IBM Targets Regulatory Compliance

To support enterprises who struggle to comply with the maze of government regulations for record-keeping, IBM Monday rolled out three new software products to help track and manage internal e-mails and instant messaging conversations.

IBM Content Management for Message Monitoring and Retention; IBM Lotus Workplace for Business Controls and Reporting and the IBM Tivoli Security Compliance Manager all offer specific tools to properly manage business data and set up a compliance policy across the
enterprise.

“To stay on top of the hundreds of rules and regulations, companies need
a compliance infrastructure. To deal with things like privacy, digital
rights management (DRM), records and life cycle management, content and
document management and storage management,” said Brett MacIntyre, vice
president of IBM’s software group.

“Good businesses have these components in place today. They know where
information is and they are in control of managing it.”

MacIntyre said the new content management software would deal
specifically with managing and archiving data subject to government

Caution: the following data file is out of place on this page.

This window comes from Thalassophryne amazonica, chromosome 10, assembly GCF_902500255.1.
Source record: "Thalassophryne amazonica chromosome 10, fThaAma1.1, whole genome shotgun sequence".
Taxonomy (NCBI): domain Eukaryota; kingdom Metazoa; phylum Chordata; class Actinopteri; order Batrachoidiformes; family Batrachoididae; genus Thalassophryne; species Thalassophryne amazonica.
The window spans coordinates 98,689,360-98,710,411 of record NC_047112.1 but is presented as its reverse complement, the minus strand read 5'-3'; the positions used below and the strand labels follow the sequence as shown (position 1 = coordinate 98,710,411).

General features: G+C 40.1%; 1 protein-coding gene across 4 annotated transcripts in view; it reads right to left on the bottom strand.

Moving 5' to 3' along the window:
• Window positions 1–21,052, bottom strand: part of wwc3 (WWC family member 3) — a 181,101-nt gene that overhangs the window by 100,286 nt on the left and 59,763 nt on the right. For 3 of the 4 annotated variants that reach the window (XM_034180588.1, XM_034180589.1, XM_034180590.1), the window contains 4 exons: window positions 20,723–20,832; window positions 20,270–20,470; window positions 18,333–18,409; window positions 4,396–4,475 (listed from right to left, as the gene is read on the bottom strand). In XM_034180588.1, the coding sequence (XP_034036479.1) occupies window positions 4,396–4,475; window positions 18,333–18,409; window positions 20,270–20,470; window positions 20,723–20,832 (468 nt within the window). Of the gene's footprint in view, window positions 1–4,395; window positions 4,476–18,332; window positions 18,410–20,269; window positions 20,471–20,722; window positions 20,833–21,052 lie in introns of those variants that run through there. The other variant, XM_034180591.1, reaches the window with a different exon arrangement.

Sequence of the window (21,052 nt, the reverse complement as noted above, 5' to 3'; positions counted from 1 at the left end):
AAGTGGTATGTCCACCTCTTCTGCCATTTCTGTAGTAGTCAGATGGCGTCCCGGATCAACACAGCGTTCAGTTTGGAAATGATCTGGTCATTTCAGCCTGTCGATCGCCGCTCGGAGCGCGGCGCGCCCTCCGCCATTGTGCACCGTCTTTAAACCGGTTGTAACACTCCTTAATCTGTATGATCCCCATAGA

regulations like SEC 17a-4 and NASD 3010/3110. In partnership with iLumin
Software Services, IBM is offering “smart indexing” capabilities to scan and
analyze electronic messages.

The Lotus Workplace for Business Controls and Reporting software helps
companies comply with the Sarbanes-Oxley Act of 2002. It handles archived data
and audit trails, allowing companies to identify, assign, test and monitor
business controls.

On the security side, IBM released the Tivoli Security Compliance
Manager to provide automated policy compliance audits across a large
enterprise. The software can be used to create policies to address
requirements from regulations like the Gramm-Leach-Bliley Act, The Health
Insurance Portability and Accountability Act or other local privacy
regulations, MacIntyre explained.

IBM also released results of a survey that found that only one in ten
CFOs and financial executives believe they are in compliance with Section
404 of the Sarbanes-Oxley Act. That section deals with assurances to
shareholders regarding a company’s internal controls.

The survey found that the executives expected to be compliant within the
required time frame even though this may require “significant changes” to
established business practices.

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